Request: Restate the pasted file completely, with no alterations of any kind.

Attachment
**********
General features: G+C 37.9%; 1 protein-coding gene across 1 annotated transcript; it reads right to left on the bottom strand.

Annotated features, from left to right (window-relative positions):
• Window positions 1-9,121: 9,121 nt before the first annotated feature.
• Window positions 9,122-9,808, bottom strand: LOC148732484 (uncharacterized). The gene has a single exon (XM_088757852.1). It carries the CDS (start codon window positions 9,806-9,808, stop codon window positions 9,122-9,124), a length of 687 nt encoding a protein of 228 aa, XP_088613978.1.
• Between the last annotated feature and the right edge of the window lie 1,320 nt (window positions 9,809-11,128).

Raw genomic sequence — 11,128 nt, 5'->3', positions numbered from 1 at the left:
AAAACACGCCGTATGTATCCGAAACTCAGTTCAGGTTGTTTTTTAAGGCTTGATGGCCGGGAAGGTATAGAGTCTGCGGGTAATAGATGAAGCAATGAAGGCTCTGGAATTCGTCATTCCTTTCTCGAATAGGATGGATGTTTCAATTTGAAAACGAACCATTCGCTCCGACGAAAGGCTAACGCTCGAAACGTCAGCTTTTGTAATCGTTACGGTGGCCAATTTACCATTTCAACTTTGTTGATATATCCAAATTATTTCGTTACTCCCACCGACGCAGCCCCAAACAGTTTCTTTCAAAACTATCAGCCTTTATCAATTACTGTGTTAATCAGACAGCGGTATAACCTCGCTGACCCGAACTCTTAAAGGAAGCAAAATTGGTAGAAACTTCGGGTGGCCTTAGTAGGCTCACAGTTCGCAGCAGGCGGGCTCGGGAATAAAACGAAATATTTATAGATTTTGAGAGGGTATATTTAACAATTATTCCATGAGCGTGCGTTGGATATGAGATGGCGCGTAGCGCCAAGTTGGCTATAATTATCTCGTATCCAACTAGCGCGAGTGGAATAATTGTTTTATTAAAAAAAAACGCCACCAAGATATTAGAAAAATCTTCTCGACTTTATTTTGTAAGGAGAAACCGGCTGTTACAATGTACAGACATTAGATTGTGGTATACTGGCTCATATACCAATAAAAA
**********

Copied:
General features: G+C 37.9%; 1 protein-coding gene across 1 annotated transcript; it reads right to left on the bottom strand.

Annotated features, from left to right (window-relative positions):
• Window positions 1-9,121: 9,121 nt before the first annotated feature.
• Window positions 9,122-9,808, bottom strand: LOC148732484 (uncharacterized). The gene has a single exon (XM_088757852.1). It carries the CDS (start codon window positions 9,806-9,808, stop codon window positions 9,122-9,124), a length of 687 nt encoding a protein of 228 aa, XP_088613978.1.
• Between the last annotated feature and the right edge of the window lie 1,320 nt (window positions 9,809-11,128).

Raw genomic sequence — 11,128 nt, 5'->3', positions numbered from 1 at the left:
AAAACACGCCGTATGTATCCGAAACTCAGTTCAGGTTGTTTTTTAAGGCTTGATGGCCGGGAAGGTATAGAGTCTGCGGGTAATAGATGAAGCAATGAAGGCTCTGGAATTCGTCATTCCTTTCTCGAATAGGATGGATGTTTCAATTTGAAAACGAACCATTCGCTCCGACGAAAGGCTAACGCTCGAAACGTCAGCTTTTGTAATCGTTACGGTGGCCAATTTACCATTTCAACTTTGTTGATATATCCAAATTATTTCGTTACTCCCACCGACGCAGCCCCAAACAGTTTCTTTCAAAACTATCAGCCTTTATCAATTACTGTGTTAATCAGACAGCGGTATAACCTCGCTGACCCGAACTCTTAAAGGAAGCAAAATTGGTAGAAACTTCGGGTGGCCTTAGTAGGCTCACAGTTCGCAGCAGGCGGGCTCGGGAATAAAACGAAATATTTATAGATTTTGAGAGGGTATATTTAACAATTATTCCATGAGCGTGCGTTGGATATGAGATGGCGCGTAGCGCCAAGTTGGCTATAATTATCTCGTATCCAACTAGCGCGAGTGGAATAATTGTTTTATTAAAAAAAAACGCCACCAAGATATTAGAAAAATCTTCTCGACTTTATTTTGTAAGGAGAAACCGGCTGTTACAATGTACAGACATTAGATTGTGGTATACTGGCTCATATACCAATAAAAA